On November 6, before the election dust settles in the United States, President Obama will arrive in Mumbai, India. He will go to the Taj Mahal Hotel, the site of the November 2008 terrorist attack. The Obama team will commandeer the hotel. Bill Clinton’s favorite restaurant in India is the Bukhara, in Delhi’s Maurya Hotel, where there is an overstuffed platter that retails in his name (over $100). The Taj has a restaurant more to Obama’s taste, the Masala Kraft, Indian food cooked in a minimalist way, with low oil. No flamboyant tastes. It is his style.
On the day of his arrival, Obama will go to Mani Bhavan, where Gandhi would stay when in Mumbai. In 1959, Martin Luther King, Jr., came to this “Gandhi Museum.” He was moved by the space where Gandhi sat, now cordoned off from the public. King wanted to go and sit in the room, among Gandhi’s remaining objects. The Museum’s curator was hesitant, but could not refuse a State guest. King meditated on the floor, where Gandhi once did. Hours went by. The curator asked King’s companions when they planned to leave, since he had to close the Bhavan. King asked if he could stay the night, by himself, and sleep where Gandhi had slept. The curator, once more, had to allow his guest this privilege. King did so, to the discomfort of his friends.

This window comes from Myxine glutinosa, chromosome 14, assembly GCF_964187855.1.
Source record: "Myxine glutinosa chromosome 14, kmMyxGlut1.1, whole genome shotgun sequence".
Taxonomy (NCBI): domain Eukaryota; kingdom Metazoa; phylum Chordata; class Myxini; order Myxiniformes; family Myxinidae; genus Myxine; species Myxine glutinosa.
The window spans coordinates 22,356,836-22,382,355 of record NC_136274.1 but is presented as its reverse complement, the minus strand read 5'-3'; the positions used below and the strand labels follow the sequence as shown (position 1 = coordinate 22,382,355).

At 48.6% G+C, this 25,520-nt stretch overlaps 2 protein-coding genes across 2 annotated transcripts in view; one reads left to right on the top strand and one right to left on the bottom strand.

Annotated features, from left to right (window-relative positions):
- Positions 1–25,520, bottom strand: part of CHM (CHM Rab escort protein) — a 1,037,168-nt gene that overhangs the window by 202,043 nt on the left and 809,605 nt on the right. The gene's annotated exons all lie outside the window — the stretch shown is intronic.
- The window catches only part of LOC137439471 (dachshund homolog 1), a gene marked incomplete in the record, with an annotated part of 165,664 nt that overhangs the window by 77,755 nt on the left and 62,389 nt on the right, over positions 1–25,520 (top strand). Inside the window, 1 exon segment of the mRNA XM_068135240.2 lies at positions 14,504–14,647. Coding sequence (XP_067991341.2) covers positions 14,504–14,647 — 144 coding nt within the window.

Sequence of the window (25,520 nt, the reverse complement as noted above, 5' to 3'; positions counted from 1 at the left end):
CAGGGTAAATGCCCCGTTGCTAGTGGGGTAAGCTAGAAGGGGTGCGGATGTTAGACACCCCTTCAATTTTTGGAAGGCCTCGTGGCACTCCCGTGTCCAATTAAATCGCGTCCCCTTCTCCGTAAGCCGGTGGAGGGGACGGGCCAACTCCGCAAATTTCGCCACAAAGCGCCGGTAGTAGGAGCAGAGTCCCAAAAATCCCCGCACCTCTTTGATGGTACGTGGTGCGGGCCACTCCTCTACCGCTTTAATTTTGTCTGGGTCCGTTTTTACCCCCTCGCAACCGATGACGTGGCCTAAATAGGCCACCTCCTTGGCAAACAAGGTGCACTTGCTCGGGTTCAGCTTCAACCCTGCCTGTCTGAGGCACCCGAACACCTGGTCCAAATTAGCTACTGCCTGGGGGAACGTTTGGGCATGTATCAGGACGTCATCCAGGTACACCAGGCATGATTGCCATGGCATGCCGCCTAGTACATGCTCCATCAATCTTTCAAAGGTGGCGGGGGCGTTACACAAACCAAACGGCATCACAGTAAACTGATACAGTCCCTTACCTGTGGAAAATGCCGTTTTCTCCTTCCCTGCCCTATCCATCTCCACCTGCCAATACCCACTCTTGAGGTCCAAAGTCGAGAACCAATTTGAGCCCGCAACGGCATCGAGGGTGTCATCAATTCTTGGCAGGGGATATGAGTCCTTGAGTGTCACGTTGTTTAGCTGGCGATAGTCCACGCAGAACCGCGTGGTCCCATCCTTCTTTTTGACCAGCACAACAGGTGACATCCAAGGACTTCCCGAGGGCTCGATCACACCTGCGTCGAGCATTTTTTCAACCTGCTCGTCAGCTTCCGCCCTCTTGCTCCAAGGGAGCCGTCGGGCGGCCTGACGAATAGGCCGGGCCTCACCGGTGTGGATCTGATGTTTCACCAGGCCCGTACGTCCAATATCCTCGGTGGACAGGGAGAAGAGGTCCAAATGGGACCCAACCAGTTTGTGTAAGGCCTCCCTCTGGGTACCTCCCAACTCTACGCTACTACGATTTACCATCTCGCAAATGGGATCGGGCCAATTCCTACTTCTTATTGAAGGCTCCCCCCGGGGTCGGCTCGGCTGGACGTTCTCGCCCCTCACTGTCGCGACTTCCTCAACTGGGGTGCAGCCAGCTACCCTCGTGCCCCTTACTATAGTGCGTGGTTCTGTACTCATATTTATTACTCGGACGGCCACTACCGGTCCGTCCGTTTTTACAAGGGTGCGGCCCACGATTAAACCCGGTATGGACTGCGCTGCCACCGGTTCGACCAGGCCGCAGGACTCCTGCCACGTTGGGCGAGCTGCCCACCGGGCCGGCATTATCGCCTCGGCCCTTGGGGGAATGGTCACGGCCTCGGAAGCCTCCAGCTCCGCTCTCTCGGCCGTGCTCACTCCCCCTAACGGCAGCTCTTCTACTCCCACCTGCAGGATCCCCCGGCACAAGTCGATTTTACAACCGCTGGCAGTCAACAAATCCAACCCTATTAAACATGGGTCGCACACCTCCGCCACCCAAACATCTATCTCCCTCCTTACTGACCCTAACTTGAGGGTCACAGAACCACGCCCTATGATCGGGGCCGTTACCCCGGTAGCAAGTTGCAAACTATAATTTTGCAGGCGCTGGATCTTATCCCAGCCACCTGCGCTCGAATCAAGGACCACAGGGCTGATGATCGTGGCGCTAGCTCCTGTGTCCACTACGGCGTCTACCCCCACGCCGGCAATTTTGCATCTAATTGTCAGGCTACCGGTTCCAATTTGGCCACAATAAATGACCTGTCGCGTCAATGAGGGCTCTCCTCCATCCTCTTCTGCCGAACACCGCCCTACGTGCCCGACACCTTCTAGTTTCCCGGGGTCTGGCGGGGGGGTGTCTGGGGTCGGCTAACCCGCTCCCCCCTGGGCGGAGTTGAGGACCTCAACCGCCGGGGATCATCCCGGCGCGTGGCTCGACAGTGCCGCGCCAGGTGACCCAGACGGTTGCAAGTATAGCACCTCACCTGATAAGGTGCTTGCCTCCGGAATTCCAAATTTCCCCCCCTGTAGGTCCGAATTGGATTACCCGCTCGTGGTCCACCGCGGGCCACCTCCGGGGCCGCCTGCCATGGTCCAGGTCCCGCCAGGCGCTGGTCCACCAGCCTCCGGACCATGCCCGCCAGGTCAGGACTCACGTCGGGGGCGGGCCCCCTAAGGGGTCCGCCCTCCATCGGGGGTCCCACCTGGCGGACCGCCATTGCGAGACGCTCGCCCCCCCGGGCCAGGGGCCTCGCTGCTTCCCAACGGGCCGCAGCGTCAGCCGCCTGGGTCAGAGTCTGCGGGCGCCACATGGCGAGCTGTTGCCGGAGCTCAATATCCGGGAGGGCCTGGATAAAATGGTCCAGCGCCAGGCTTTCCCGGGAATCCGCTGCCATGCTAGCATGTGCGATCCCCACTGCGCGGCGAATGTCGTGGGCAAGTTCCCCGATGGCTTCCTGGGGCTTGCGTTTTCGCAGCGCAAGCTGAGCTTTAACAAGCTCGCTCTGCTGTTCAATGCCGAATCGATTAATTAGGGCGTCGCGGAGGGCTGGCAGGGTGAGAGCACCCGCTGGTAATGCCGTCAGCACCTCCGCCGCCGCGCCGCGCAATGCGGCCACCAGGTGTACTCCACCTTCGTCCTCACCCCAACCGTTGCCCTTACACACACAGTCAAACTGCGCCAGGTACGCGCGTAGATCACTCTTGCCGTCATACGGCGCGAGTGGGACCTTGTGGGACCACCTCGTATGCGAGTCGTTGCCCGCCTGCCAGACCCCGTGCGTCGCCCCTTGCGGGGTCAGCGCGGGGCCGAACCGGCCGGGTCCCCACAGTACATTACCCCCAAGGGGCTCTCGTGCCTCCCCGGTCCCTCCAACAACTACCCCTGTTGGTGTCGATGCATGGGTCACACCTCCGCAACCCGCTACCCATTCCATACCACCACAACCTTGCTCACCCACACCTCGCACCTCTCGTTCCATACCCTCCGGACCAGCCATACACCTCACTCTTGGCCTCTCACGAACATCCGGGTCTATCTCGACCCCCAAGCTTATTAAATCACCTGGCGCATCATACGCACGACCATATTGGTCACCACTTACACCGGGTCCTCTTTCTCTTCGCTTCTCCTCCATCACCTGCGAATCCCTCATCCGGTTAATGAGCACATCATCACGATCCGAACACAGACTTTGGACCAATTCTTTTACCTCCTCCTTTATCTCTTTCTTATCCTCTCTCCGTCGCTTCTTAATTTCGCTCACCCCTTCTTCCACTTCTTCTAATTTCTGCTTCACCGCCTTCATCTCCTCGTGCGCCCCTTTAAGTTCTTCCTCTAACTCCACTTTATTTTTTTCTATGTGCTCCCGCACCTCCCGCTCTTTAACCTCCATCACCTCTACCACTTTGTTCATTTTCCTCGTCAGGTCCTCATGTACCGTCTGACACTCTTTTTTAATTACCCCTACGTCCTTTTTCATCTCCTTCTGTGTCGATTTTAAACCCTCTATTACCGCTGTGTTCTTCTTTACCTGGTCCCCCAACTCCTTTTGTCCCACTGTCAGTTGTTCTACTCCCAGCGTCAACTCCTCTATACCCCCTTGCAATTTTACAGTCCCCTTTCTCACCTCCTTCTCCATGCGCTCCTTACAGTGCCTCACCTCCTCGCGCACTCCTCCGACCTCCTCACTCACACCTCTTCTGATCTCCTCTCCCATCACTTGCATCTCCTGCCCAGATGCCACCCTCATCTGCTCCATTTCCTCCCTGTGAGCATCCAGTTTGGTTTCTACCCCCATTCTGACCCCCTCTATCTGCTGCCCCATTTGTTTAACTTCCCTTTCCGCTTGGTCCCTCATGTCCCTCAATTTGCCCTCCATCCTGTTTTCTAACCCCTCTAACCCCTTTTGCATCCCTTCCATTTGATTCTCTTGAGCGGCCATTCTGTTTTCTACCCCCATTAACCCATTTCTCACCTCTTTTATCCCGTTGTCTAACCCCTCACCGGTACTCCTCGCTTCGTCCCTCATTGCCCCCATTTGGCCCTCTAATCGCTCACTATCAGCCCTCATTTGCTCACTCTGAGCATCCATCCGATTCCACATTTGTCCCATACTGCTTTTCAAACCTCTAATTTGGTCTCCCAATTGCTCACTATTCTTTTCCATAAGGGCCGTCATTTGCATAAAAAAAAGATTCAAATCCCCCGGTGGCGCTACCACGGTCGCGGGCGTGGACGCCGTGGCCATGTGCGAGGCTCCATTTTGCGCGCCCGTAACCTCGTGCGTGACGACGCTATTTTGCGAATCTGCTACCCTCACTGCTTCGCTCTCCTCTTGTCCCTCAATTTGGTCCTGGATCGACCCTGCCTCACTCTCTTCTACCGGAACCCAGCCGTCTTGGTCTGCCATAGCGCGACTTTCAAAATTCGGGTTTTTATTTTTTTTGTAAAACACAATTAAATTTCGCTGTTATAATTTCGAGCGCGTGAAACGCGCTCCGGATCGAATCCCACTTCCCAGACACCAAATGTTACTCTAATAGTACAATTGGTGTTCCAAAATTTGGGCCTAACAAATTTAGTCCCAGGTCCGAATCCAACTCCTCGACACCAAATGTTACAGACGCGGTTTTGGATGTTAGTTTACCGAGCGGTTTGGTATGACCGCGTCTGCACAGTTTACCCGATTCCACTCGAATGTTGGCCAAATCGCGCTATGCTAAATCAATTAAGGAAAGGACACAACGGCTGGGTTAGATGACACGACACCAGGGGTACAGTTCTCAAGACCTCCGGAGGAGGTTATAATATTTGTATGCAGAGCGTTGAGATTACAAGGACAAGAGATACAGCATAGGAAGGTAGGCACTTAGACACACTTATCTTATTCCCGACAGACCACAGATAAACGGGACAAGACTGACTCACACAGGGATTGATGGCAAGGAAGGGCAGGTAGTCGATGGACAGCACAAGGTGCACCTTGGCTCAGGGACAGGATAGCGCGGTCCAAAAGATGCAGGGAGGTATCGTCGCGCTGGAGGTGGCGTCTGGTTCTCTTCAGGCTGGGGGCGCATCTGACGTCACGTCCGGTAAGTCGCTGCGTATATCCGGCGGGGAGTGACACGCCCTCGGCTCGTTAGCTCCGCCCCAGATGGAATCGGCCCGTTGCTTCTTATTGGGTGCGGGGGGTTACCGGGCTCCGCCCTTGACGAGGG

The next morning, King wrote in the guest book, “To have the opportunity of sleeping in the house where Gandhiji slept is an experience that I will never forget.” A few days later, on All India Radio, King hoped that “India may have to take the lead and call for universal disarmament.” No such statement is on offer from the U. S. President. The balance of forces in the U. S. is too ugly today for any repeat of this, or even of Obama’s September 2009 call at the United Nations for nuclear non-proliferation. This Nobel Peace Prize winner, unlike King (who also won the prize, in 1964), has seldom good news for the world.